Roz got 4 Oscar nominations in her film career and received an honorary Oscar.  You'd think that one of her nominations came for His Girl Friday.  No.  Her first one came a couple of years later for her comedy, My Sister Eileen.  She never won an Oscar.  Neither did Cary Grant.  Hard to believe, isn't it? He, too, received an honorary Oscar.  His Girl Friday always makes me wish Hollywood had re-teamed Cary Grant with Rosalind Russell they way he worked more than once with Irene Dunne, Jean Arthur, Katharine Hepburn and Ginger Rogers.

This week, we witnessed CNN report the wrong facts in the Boston bomber case.  A suspect was under arrest.  Then he wasn't under arrest.  Other news outlets reported what CNN reported.  So they were wrong too.  Watch the men in the press room while they're covering the Earl Williams execution story.  His Girl Friday feels relevant.
Today, in the pre-dawn hours, there was live network news coverage of the major gun battle that occurred between police and the two Boston bombing suspects in Watertown, Massachusetts.  One suspect reportedly shot and killed a young security guard at Massachusetts Institute of Technology (MIT).  One suspect is dead.  The other is armed and dangerous...and still at large.  Boston was in lockdown.  This is just two days after the Senate went "Peter B. Hartwell" on legislation that would've expanded background checks on gun buyers.  In  His Girl Friday, Hildy refers to that character as "Sheriff Peter B. Hartwell.  B for Brains."  There's business about a gun in the story.  Hartwell makes a big boo-boo while a gun is present.  Walter and Hildy feel that Earl Williams, the white man on death row, is really innocent and that his execution would be for political gain.  Corrupt politicians are up for re-election.  Minority votes are important.  A black police officer was killed.  Hanging Williams could win over those minority voters.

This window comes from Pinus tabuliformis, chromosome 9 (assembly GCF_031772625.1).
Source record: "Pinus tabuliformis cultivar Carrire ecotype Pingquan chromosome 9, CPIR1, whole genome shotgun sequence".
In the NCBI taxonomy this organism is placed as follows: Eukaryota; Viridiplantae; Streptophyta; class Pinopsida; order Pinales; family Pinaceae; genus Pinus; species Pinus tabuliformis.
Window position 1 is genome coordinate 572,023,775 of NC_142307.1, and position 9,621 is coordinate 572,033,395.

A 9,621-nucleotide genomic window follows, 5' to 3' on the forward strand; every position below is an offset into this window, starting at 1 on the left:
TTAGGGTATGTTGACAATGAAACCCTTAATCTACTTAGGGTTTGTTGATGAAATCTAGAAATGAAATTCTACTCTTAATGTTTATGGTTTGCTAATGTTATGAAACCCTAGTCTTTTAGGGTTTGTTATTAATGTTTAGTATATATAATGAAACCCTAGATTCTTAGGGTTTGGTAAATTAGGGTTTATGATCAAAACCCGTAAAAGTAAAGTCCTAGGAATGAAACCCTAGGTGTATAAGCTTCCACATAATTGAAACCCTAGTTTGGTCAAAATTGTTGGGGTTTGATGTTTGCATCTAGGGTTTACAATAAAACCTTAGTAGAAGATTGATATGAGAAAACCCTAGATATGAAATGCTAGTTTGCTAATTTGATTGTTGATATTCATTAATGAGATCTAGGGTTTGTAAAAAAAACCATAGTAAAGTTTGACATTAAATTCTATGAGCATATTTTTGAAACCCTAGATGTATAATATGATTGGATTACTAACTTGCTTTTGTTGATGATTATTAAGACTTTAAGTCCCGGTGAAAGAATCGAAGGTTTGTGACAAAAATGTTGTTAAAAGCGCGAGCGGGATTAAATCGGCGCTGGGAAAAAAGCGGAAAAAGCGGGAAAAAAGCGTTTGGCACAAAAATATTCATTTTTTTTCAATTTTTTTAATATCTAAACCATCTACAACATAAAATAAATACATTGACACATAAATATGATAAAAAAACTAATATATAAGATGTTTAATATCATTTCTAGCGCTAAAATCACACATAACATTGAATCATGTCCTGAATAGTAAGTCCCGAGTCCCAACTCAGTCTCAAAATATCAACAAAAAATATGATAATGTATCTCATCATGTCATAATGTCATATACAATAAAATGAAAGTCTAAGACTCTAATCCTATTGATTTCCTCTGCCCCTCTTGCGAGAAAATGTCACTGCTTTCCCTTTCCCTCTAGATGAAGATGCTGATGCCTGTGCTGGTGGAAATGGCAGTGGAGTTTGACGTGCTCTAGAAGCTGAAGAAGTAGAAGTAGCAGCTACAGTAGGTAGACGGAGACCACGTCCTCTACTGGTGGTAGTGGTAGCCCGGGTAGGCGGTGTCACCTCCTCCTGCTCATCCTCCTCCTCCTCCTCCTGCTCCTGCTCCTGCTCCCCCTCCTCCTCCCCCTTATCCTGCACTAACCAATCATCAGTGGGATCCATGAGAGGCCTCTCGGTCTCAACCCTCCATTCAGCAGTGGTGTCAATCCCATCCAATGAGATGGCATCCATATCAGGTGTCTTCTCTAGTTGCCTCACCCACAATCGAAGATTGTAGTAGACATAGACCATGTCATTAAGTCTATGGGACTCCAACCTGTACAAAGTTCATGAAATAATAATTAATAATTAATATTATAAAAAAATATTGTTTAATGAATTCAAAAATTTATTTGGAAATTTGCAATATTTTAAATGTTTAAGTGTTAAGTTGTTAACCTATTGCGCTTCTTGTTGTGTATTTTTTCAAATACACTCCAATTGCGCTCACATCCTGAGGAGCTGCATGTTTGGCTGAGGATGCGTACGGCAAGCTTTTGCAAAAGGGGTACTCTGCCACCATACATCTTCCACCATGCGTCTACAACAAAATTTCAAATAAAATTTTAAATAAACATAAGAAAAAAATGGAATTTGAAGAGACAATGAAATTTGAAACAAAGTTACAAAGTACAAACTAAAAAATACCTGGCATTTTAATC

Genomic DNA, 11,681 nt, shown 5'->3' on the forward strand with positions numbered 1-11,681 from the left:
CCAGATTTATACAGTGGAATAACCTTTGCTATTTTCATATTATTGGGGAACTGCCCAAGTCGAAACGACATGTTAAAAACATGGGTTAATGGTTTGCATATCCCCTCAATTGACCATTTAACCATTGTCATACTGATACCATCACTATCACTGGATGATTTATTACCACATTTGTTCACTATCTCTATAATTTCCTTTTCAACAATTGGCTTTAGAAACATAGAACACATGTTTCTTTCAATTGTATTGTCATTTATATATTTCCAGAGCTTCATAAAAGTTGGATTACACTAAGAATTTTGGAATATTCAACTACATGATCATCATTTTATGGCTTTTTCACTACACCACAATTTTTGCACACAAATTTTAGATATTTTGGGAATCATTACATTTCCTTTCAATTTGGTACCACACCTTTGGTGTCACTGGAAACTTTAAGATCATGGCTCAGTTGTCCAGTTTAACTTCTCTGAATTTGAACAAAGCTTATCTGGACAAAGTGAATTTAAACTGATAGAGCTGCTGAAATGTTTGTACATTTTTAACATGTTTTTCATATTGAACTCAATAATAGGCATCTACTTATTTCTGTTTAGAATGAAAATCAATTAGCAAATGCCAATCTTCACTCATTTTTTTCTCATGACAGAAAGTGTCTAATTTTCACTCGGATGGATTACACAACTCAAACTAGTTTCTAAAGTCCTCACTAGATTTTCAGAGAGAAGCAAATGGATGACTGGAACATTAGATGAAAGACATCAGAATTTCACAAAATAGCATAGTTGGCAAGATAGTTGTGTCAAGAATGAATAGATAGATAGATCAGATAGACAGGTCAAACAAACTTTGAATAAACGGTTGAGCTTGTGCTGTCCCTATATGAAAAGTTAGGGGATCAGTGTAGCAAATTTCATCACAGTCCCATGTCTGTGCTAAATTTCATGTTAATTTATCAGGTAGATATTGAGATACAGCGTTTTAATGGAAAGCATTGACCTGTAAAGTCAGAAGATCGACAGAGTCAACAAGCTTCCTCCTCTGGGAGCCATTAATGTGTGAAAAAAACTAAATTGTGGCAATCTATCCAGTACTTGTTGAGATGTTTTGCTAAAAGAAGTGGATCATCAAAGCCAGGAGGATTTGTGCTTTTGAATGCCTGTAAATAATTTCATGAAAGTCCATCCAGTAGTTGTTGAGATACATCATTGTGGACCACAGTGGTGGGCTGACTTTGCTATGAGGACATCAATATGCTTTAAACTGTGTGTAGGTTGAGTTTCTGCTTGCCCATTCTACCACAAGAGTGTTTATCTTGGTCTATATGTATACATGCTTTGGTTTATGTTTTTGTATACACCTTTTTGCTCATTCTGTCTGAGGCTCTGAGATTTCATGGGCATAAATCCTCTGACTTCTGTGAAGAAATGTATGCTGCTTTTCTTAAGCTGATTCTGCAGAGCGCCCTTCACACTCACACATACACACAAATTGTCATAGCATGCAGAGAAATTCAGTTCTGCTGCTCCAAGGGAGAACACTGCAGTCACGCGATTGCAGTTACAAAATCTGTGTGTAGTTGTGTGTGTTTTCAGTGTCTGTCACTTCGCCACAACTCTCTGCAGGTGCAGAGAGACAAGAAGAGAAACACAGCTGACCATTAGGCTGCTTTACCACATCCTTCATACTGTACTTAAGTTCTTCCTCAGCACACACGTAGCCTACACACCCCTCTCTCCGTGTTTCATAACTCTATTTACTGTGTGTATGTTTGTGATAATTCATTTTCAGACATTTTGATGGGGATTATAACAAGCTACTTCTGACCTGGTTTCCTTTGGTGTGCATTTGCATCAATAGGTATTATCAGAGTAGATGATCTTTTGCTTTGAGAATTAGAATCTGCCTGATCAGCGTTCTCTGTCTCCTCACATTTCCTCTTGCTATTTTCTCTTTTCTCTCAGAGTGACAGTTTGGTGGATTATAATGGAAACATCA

Because she's so much "one of the guys," you may wonder if Hildy has a feminine, softer side.  Yes.  There's an important scene in which her style and banter switch out of the fast lane.  We see her skill as a reporter and how manipulative she can be to get the story she wants.  She visits the convict scheduled to be executed for an interview.  She's softer and intimate but still serious.  She makes reference to her lipstick on a cigarette.  The talk is about guns and what guns are for.

Journalism.  Politics.  Ethnicity.  Guns.  Topics of this week in a fast 1940 comedy remake.  As I mentioned, 1931 saw the first film version of The Front Page.